My own worst Otto experience occurred when I came home from college for summer vacation one year.  He was so difficult to handle, my parents would wait for one of us to arrive back home so that we could deal with his vet appointments.  It was time to take him for his rabies shot.  When I got to the vet’s office I left Otto in the car and went in to explain the situation.  They agreed to open a door leading straight to the exam rooms allowing us to bypass the lobby filled with other dogs and cats.  He was hoisted onto the table, and when the needle went into his muscle, he didn’t flinch, there was not even the briefest pause in his heavy panting.  They let us leave through the backdoor, and as I walked him back to the car, I was congratulating myself for having gotten through the ordeal without incident, when a droopy basset hound dropped heavily from his car onto the pavement.  Otto lunged.  The leash was wrapped around my legs and I was flung onto the asphalt and dragged first on my back and then on my stomach through the parking lot, until I was finally able to stop him.  I drove home bleeding from both sides of my shredded body, and from my sandal-clad feet, where his sharp nails had punctured the flesh when he jumped onto them.  Later, big paw shaped bruises appeared, lining up perfectly with the bloody holes.

Like all our dogs, Otto was exiled to the backyard.  We begged my dad harder than we ever had on behalf of any other dog to allow him to stay in the house, although of all of them he was clearly the least fit to be indoors.  My dad was unshakable in his belief that a dog’s place was outside.  Otto had a doghouse and a decent sized pen.  He didn’t seem to mind being outside too much, although he wasn’t crazy about thunderstorms.  From the window we’d watch his silhouetted form lit up again and again with every lightning strike.  He’d leap off the roof of his doghouse, his ears flying out from his head like batwings, his huge mouth wide open as he tried to catch each bolt of lightning.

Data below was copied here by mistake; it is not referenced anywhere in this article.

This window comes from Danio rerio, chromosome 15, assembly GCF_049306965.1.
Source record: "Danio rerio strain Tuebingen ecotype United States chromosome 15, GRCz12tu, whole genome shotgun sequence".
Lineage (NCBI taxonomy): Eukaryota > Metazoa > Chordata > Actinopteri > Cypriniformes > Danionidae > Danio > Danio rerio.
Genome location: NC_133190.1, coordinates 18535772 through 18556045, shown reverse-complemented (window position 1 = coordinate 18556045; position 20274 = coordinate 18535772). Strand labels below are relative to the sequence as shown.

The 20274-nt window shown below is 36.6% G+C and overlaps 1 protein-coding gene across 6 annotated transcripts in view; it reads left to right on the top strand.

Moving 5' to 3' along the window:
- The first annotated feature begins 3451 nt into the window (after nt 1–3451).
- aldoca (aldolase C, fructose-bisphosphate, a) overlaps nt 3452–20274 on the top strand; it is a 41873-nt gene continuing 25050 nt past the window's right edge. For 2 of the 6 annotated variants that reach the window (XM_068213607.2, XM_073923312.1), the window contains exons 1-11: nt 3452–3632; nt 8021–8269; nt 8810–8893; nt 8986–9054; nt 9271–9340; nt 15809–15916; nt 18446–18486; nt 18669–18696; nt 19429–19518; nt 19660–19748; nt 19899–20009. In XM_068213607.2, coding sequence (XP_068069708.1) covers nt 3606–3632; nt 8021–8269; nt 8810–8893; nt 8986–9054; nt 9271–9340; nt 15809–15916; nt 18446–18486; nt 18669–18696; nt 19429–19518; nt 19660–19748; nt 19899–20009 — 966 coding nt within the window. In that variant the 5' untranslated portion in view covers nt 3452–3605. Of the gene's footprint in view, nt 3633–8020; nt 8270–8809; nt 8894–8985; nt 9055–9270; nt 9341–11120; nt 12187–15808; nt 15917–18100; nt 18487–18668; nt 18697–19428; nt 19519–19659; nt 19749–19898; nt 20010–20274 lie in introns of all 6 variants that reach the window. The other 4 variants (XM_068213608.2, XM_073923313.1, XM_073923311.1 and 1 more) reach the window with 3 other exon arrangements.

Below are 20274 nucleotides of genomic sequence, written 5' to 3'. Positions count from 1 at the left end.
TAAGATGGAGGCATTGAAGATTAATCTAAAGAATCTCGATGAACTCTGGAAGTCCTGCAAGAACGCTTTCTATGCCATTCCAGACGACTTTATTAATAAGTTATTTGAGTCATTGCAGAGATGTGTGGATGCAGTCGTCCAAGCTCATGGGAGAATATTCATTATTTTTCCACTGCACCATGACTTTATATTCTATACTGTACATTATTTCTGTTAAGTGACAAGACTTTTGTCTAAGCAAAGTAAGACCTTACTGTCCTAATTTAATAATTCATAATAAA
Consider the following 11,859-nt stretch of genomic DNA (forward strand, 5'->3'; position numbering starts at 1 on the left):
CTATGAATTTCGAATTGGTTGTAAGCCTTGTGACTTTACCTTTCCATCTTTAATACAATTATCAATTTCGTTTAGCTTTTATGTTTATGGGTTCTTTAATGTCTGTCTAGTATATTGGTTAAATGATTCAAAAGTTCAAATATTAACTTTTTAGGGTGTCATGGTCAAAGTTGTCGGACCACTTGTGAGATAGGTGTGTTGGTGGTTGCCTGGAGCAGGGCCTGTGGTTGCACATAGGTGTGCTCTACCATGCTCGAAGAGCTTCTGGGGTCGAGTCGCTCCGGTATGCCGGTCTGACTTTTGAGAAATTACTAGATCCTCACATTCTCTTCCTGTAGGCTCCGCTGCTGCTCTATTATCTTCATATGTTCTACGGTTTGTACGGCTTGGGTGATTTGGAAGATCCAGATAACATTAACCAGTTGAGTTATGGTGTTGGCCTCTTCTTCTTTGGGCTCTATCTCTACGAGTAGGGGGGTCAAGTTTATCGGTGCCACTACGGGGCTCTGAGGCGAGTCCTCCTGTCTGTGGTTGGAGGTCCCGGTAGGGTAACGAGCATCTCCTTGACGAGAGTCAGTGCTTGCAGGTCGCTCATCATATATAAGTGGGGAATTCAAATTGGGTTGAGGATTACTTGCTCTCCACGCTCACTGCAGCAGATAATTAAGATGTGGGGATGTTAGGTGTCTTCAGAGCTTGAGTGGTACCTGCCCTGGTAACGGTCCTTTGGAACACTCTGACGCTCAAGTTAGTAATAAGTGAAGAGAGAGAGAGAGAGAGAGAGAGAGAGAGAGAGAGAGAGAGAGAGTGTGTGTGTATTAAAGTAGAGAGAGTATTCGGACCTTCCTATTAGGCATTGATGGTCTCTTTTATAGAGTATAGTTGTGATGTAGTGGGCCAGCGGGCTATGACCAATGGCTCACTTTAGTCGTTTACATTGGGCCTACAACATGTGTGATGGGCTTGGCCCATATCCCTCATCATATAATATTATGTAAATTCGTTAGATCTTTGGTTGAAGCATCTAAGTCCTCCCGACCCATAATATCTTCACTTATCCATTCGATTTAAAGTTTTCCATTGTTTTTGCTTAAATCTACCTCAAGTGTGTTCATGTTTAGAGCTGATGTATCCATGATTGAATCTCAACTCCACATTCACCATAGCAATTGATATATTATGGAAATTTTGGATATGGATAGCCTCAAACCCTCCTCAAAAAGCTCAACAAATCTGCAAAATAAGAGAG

One day there was a freeze warning.  The newscasters suggested that even outdoor pets should be brought in on this particular night.  We knew it was hopeless to petition my dad to let us bring him in.  Instead, we bought Otto a sweatshirt and wrestled it onto him as he wriggled and writhed away from us.  We put a warm blanket into the doghouse and attached the optional flap that had come with it.  Then my siblings and I tried for a good half hour to coax him into the doghouse.  He stubbornly kept popping out of it as soon as we got him inside.  As it grew dark and the snow began to fall, we started crying out of frustration and worry for our atrocious, yet dearly beloved dog.  My father came out to get us.  He roughly shoved Otto into the doghouse and marched us back into our own house.  The next morning we ran out to check on the dog and were devastated to discover the blanket and sweatshirt lying in a heap outside of the doghouse and the naked Otto lying motionless on his back on a patch of ice, his legs held stiffly in the air.  As we ran to the frozen corpse, he suddenly awoke and leaped up to greet us with his usual graceless joie de vivre.